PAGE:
View Description Hide DescriptionTime‐of‐flight spectra for the scattering of HD molecules from D_{2} molecules have been measured at a collision energy of E=70.3 meV over a range of center‐of‐mass scattering angles from 45° to 158°. The spectra reveal clearly resolved transitions at the energy loss ΔE=33 meV which corresponds to 0→2 transitions of HD and the double transition 0→1 of HD and 0→2 of D_{2}. The differential cross sections derived from these spectra increase with increasing scattering angle from 1.7% to 34.7% of the elastic cross section. The pure 0→2 transition of D_{2} which only needs 22 meV to be induced could not be detected within our experimental sensitivity of 0.02 Å^{2}/sr. Closed coupled calculations based on the ab initiopotential surface of Meyer and Schaefer show that this result can be explained by the different coupling terms which are responsible for these transitions. In contrast to the 0→1 transition the 0→2 transition of HD proved to be sensitive to the anisotropic part of the interaction potential for the homonuclear system. The comparison of experimental and calculated cross sections for the ab initio potential of Meyer and Schaefer reveals discrepancies for the 0→1 transition of HD, but shows agreement for the 0→2 transition of HD at intermediate angles.

State resolved rotational excitation in D_{2}+H_{2} collisions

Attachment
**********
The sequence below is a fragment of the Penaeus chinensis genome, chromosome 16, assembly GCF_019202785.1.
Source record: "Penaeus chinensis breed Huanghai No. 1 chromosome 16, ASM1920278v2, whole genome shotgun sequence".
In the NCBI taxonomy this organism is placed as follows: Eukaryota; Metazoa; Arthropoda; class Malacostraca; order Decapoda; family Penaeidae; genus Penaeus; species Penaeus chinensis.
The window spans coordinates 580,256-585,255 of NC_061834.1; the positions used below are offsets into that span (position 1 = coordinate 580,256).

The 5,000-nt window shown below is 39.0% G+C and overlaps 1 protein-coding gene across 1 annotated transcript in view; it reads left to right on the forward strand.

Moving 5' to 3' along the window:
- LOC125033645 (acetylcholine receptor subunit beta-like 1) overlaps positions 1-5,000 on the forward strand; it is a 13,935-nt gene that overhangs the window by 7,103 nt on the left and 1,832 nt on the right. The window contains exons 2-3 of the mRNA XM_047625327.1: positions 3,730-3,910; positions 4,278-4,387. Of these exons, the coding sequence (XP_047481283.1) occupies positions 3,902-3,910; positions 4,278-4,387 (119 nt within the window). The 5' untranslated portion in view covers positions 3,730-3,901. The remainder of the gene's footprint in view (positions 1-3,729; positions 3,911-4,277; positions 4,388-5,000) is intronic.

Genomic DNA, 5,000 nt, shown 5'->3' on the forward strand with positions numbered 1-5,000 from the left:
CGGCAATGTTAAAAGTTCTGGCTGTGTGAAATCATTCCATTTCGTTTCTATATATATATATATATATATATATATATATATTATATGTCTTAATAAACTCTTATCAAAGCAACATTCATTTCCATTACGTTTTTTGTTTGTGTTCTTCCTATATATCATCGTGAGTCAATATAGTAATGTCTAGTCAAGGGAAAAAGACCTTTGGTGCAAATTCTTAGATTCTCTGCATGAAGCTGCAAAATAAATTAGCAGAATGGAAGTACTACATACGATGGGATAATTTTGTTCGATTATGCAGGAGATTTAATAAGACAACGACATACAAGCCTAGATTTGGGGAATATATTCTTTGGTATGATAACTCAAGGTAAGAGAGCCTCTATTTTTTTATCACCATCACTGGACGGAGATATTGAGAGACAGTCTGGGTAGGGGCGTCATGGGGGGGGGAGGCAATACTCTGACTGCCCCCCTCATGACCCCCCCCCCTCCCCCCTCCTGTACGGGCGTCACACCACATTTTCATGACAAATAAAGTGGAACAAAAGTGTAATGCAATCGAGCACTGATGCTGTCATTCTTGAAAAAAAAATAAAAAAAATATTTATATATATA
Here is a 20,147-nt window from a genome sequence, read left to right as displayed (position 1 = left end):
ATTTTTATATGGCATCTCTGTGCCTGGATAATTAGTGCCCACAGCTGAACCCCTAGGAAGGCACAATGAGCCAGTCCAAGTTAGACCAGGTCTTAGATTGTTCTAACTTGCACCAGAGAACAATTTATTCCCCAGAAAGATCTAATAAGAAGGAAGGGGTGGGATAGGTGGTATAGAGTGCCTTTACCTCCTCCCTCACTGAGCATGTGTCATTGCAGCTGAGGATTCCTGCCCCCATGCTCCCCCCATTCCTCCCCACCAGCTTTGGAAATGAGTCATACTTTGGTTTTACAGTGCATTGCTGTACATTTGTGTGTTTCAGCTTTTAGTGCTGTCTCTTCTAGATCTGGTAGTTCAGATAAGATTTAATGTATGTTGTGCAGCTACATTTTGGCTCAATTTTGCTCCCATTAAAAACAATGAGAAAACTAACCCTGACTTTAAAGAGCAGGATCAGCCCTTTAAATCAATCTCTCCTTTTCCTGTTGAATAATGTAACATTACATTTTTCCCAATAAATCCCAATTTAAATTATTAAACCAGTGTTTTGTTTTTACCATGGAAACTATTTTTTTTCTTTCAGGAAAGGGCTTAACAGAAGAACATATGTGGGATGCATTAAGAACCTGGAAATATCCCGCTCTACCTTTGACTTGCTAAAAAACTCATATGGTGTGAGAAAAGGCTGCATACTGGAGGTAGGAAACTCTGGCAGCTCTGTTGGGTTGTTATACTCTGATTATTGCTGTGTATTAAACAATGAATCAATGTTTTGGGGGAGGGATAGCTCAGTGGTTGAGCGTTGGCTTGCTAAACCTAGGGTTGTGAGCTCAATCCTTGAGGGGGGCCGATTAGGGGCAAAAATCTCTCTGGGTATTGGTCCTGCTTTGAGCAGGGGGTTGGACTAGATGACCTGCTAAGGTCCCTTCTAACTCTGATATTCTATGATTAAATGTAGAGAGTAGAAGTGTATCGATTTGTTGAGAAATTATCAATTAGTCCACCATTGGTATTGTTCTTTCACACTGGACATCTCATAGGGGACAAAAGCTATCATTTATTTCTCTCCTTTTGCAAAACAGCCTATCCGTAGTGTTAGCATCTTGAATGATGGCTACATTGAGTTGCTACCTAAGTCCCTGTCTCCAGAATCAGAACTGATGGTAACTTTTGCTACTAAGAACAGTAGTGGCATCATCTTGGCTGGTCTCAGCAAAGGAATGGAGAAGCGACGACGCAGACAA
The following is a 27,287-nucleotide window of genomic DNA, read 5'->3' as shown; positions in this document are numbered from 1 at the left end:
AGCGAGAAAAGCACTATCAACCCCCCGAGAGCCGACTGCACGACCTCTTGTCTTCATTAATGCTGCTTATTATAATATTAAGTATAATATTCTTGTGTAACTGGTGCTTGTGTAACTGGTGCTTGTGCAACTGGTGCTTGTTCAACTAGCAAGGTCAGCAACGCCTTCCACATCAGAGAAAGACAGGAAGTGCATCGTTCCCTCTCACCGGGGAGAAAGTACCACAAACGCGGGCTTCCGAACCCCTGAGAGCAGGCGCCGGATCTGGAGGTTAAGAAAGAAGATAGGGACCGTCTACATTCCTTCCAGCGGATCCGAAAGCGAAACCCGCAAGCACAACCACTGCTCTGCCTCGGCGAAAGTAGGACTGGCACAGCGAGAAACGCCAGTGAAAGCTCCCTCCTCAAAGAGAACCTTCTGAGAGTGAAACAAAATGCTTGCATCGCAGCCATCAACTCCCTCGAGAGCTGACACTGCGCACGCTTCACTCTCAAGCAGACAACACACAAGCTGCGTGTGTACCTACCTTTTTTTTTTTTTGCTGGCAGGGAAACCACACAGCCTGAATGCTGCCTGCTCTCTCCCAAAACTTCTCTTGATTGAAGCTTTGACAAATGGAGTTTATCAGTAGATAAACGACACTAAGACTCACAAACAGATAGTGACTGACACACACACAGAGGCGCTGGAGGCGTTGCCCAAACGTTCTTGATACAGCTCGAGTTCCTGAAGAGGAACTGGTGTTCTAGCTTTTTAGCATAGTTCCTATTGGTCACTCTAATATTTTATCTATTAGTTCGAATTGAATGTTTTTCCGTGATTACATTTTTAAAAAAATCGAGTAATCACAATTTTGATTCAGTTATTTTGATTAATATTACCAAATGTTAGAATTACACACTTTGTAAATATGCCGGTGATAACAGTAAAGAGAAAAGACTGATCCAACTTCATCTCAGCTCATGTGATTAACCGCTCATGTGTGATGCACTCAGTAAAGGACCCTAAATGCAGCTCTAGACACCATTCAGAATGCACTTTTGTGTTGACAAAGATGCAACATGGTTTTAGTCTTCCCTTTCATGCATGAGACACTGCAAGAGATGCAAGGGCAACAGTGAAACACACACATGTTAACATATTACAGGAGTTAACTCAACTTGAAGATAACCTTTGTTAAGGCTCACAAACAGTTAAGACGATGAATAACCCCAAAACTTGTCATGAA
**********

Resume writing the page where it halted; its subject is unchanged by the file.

View Description Hide DescriptionIn a crossed molecular beam experiment time‐of‐flight distributions of ortho D_{2} molecules scattered from normal H_{2} (nH_{2}) and para H_{2} (pH_{2}) have been measured in a center‐of‐mass angular range of 75° to 180°. The collision energies were 84.1 and 87.2 meV, respectively. In all spectra the rotational excitation of D_{2} from j=0 to j=2 has been resolved. With pH_{2} as secondary beam the same transition could also be observed for H_{2}. The measurements show that the probability for rotational excitation of D_{2} depends on whether the scattering partner H_{2} is rotating (nH_{2}) or not (pH_{2}). In the first case the cross sections are larger by a factor of approximately 2. The reason for this behavior is the presence of an additional interaction term which is at long range distances, identical to the quadrupole–quadrupole interaction and which is absent if H_{2} is in the j=0 state. The experimentally derived differential cross sections for the rotational excitation of D_{2} and H_{2} are compared with theoretical results obtained by close coupling calculations based on the ab initiopotential surface of Meyer and Schaefer. The comparison shows a remarkable agreement. However, small deviations in the positions of the diffraction oscillations of the elastic differential cross section curve suggest that the isotropic potential term has to be shifted to smaller distances. In order to maintain the relative position of the inelastic differential cross section curves which are well predicted by the ab initio potential the same shift has to be applied to the anisotropic potential terms.

Calculation of higher‐order semiclassical scattering phase shifts: The effect of a barrier maximum
View Description Hide DescriptionEvaluation of high‐order semiclassical scattering phase shifts is extended to situations involving a potential barrier. Calculations by using appropriate semiclassical phase shift formulas yield accurate results for energies above and below as well as in the immediate neighborhood of the barrier maximum.

Imbedded matrix Green’s functions in atomic and molecular scattering theory